Article 31: the Sacrifice of Christ

This is part of my commentary series on The 39 Articles of Religion.  Article 31 states:

XXXI. Of the one Oblation of Christ finished upon the Cross

The Offering of Christ once made is that perfect redemption, propitiation, and satisfaction, for all the sins of the whole world, both original and actual; and there is none other satisfaction for sin, but that alone. Wherefore the sacrifices of Masses, in the which it was commonly said, that the Priest did offer Christ for the quick and the dead, to have remission of pain or guilt, were blasphemous fables, and dangerous deceits.

Article 31 is distinctly one of reformation of malpractice rather than an affirmation of historic practice.  The high regard in which the Sacrament of Holy Communion was held had eventually become exaggerated.  The offering of the Body of Christ for the life of the world (John 6:51) had come to focus too much on its sacramental presentation at the expense of the once-for-all-time historic death of Christ on the Cross.  Some of this was due to superstitious laity, some of it was due to uneducated priests, some of it was due to unbalanced teaching in the Church; whatever the cause, the end result was that many treated the Sacrament as if it were an effective sacrifice for the forgiveness of sins alongside Christ’s sacrifice on the Cross.

This Article 31 identifies as “blasphemous fables, and dangerous deceits,” for it leads one to put one’s hope in the offering of Masses rather than on the actual death of our Lord.  This has been reacted to in approximately three different ways.

  1. The reaction of many Protestants since has been to do away with any and all mention of the concept of sacrifice from the celebration of Holy Communion: Jesus made the sacrifice, and we simply remember it. This is a little extreme, and is not a part of Anglican teaching.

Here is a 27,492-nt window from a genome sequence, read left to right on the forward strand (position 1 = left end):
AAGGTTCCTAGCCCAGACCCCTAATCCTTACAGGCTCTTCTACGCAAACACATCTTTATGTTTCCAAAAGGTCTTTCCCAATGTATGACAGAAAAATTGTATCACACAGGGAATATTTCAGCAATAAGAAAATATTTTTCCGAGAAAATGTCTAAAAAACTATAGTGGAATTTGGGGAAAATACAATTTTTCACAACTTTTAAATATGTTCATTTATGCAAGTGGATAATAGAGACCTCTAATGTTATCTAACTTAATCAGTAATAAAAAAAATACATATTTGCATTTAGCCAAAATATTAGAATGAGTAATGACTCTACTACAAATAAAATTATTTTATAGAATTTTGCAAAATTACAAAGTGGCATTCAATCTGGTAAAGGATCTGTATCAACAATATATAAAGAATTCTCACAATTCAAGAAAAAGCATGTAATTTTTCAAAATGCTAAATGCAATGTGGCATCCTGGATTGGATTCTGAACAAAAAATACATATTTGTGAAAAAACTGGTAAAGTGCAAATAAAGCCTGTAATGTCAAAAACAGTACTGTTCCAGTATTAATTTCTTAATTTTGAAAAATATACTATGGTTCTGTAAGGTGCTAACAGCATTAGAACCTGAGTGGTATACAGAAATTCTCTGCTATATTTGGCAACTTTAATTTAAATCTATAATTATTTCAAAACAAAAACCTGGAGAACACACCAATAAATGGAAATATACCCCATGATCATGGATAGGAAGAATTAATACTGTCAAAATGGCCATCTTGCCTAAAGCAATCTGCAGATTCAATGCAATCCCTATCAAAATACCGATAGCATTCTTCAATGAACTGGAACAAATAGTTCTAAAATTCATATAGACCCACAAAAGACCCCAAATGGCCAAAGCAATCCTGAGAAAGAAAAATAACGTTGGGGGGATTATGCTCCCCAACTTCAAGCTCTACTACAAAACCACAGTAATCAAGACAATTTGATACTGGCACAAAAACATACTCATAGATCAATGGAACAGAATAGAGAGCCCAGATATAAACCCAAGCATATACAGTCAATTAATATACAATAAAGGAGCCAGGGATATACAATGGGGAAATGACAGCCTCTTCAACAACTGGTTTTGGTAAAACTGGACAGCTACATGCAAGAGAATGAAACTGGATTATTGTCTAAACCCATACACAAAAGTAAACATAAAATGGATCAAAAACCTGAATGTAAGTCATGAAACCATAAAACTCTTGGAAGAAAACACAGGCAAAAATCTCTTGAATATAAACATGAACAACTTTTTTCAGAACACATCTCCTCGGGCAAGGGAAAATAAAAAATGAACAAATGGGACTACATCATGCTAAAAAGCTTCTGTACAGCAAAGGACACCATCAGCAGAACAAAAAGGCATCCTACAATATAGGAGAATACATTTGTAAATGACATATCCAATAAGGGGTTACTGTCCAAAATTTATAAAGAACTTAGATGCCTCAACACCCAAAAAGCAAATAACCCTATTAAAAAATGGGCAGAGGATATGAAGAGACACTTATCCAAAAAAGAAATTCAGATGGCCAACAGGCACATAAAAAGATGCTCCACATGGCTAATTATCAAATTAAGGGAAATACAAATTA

2. Other Reformers kept the concept of sacrifice in the celebration of Holy Communion, but kept it restricted to our offering a “sacrifice of praise and thanksgiving.” This phrase has been present in Anglican liturgies to this day.
  3. The most conservative of Reformers, however, were content to continue to speak of “the sacrifices of Masses” with the refined understanding that in Holy Communion the sacrifice of Christ is re-presented to God by his faithful people in the knowledge that His self-offering on the Cross is what is being communicated to is in the bread and wine; we are drawn back to the foot of the Cross as we kneel to participate in His Body and Blood.

As already noted, the first reactionary view is not substantially present in the Anglican tradition; it smacks of an anti-Catholic agenda overruling the pro-Scripture agenda.  The second and third views, respectively, are found in the low church and high church traditions of Anglicanism.  And although they can overlap, theologians who champion one view tend to see the other as anemic or excessive.  Thus, as interpretation of Article 31 may vary, we are also bound by the words, rituals, and theology of the Prayer Book to flesh this out further.  While this does not force complete theological unity in every detail, it does provide with a common language in which we can worship together with integrity and in peace.

It is fair to note, as an aside, that the Roman teaching on the link between the Mass and the sacrifice of Christ on the Cross has been cleaned up a great deal in recent times.  Many of the medieval superstitions and excesses surround this doctrine have been dealt with.  But even still the efficacy of the Mass for the benefit of souls both living and in purgatory continue to defy the scope of what Scripture teaches, and thus Article 31 remains as a necessary reform to keep on the table.

Advertisements

About Fr. Brench

I'm an Anglican Priest and a sci-fi geek. Therefore, I write about liturgy & spiritual formation, theology & biblical studies, and Doctor Who. But I keep those blogs separate so I don't confuse too many people!
This entry was posted in Theological and tagged , , , . Bookmark the permalink.

Leave a Reply

Fill in your details below or click an icon to log in:

WordPress.com Logo

You are commenting using your WordPress.com account. Log Out /  Change )

Google photo

You are commenting using your Google account. Log Out /  Change )

Twitter picture

You are commenting using your Twitter account. Log Out /  Change )

Facebook photo

You are commenting using your Facebook account. Log Out /  Change )

Connecting to %s